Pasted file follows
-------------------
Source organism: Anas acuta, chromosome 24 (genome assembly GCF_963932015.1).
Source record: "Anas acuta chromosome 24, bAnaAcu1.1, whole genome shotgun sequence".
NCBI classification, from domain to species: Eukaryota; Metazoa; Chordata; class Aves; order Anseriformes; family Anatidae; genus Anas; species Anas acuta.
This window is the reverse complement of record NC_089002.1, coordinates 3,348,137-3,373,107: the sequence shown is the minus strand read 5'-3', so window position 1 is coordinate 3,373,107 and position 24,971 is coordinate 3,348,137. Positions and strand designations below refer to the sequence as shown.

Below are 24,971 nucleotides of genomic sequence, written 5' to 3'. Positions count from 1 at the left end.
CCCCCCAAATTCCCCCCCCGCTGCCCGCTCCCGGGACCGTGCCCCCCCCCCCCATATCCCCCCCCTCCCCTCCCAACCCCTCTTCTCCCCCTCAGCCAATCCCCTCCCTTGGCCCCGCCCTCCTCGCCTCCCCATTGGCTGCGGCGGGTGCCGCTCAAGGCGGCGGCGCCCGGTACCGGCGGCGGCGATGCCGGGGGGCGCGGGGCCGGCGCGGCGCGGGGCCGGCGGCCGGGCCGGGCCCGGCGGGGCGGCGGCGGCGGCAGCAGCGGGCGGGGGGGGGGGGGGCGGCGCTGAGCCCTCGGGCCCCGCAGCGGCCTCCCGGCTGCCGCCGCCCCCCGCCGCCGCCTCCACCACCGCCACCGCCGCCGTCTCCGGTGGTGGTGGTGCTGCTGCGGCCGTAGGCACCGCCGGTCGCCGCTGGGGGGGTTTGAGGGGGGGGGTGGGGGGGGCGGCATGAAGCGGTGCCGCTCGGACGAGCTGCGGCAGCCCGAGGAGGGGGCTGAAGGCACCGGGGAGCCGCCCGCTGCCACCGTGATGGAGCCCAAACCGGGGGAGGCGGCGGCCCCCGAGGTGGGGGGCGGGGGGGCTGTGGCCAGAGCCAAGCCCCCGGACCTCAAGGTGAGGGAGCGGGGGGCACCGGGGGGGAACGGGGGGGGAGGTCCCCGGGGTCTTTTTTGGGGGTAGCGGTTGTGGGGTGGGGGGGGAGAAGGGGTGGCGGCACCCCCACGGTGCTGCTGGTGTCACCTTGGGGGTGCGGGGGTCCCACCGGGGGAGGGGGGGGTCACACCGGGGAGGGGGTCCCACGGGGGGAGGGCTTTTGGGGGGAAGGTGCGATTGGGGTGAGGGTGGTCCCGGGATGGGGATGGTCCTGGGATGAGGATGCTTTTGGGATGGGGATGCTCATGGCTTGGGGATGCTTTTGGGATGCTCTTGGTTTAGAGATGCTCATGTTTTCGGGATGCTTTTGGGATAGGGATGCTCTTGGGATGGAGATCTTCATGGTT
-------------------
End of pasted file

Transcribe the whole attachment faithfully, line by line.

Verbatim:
Source organism: Anas acuta, chromosome 24 (genome assembly GCF_963932015.1).
Source record: "Anas acuta chromosome 24, bAnaAcu1.1, whole genome shotgun sequence".
NCBI classification, from domain to species: Eukaryota; Metazoa; Chordata; class Aves; order Anseriformes; family Anatidae; genus Anas; species Anas acuta.
This window is the reverse complement of record NC_089002.1, coordinates 3,348,137-3,373,107: the sequence shown is the minus strand read 5'-3', so window position 1 is coordinate 3,373,107 and position 24,971 is coordinate 3,348,137. Positions and strand designations below refer to the sequence as shown.

Below are 24,971 nucleotides of genomic sequence, written 5' to 3'. Positions count from 1 at the left end.
CCCCCCAAATTCCCCCCCCGCTGCCCGCTCCCGGGACCGTGCCCCCCCCCCCCATATCCCCCCCCTCCCCTCCCAACCCCTCTTCTCCCCCTCAGCCAATCCCCTCCCTTGGCCCCGCCCTCCTCGCCTCCCCATTGGCTGCGGCGGGTGCCGCTCAAGGCGGCGGCGCCCGGTACCGGCGGCGGCGATGCCGGGGGGCGCGGGGCCGGCGCGGCGCGGGGCCGGCGGCCGGGCCGGGCCCGGCGGGGCGGCGGCGGCGGCAGCAGCGGGCGGGGGGGGGGGGGGCGGCGCTGAGCCCTCGGGCCCCGCAGCGGCCTCCCGGCTGCCGCCGCCCCCCGCCGCCGCCTCCACCACCGCCACCGCCGCCGTCTCCGGTGGTGGTGGTGCTGCTGCGGCCGTAGGCACCGCCGGTCGCCGCTGGGGGGGTTTGAGGGGGGGGGTGGGGGGGGCGGCATGAAGCGGTGCCGCTCGGACGAGCTGCGGCAGCCCGAGGAGGGGGCTGAAGGCACCGGGGAGCCGCCCGCTGCCACCGTGATGGAGCCCAAACCGGGGGAGGCGGCGGCCCCCGAGGTGGGGGGCGGGGGGGCTGTGGCCAGAGCCAAGCCCCCGGACCTCAAGGTGAGGGAGCGGGGGGCACCGGGGGGGAACGGGGGGGGAGGTCCCCGGGGTCTTTTTTGGGGGTAGCGGTTGTGGGGTGGGGGGGGAGAAGGGGTGGCGGCACCCCCACGGTGCTGCTGGTGTCACCTTGGGGGTGCGGGGGTCCCACCGGGGGAGGGGGGGGTCACACCGGGGAGGGGGTCCCACGGGGGGAGGGCTTTTGGGGGGAAGGTGCGATTGGGGTGAGGGTGGTCCCGGGATGGGGATGGTCCTGGGATGAGGATGCTTTTGGGATGGGGATGCTCATGGCTTGGGGATGCTTTTGGGATGCTCTTGGTTTAGAGATGCTCATGTTTTCGGGATGCTTTTGGGATAGGGATGCTCTTGGGATGGAGATCTTCATGGTT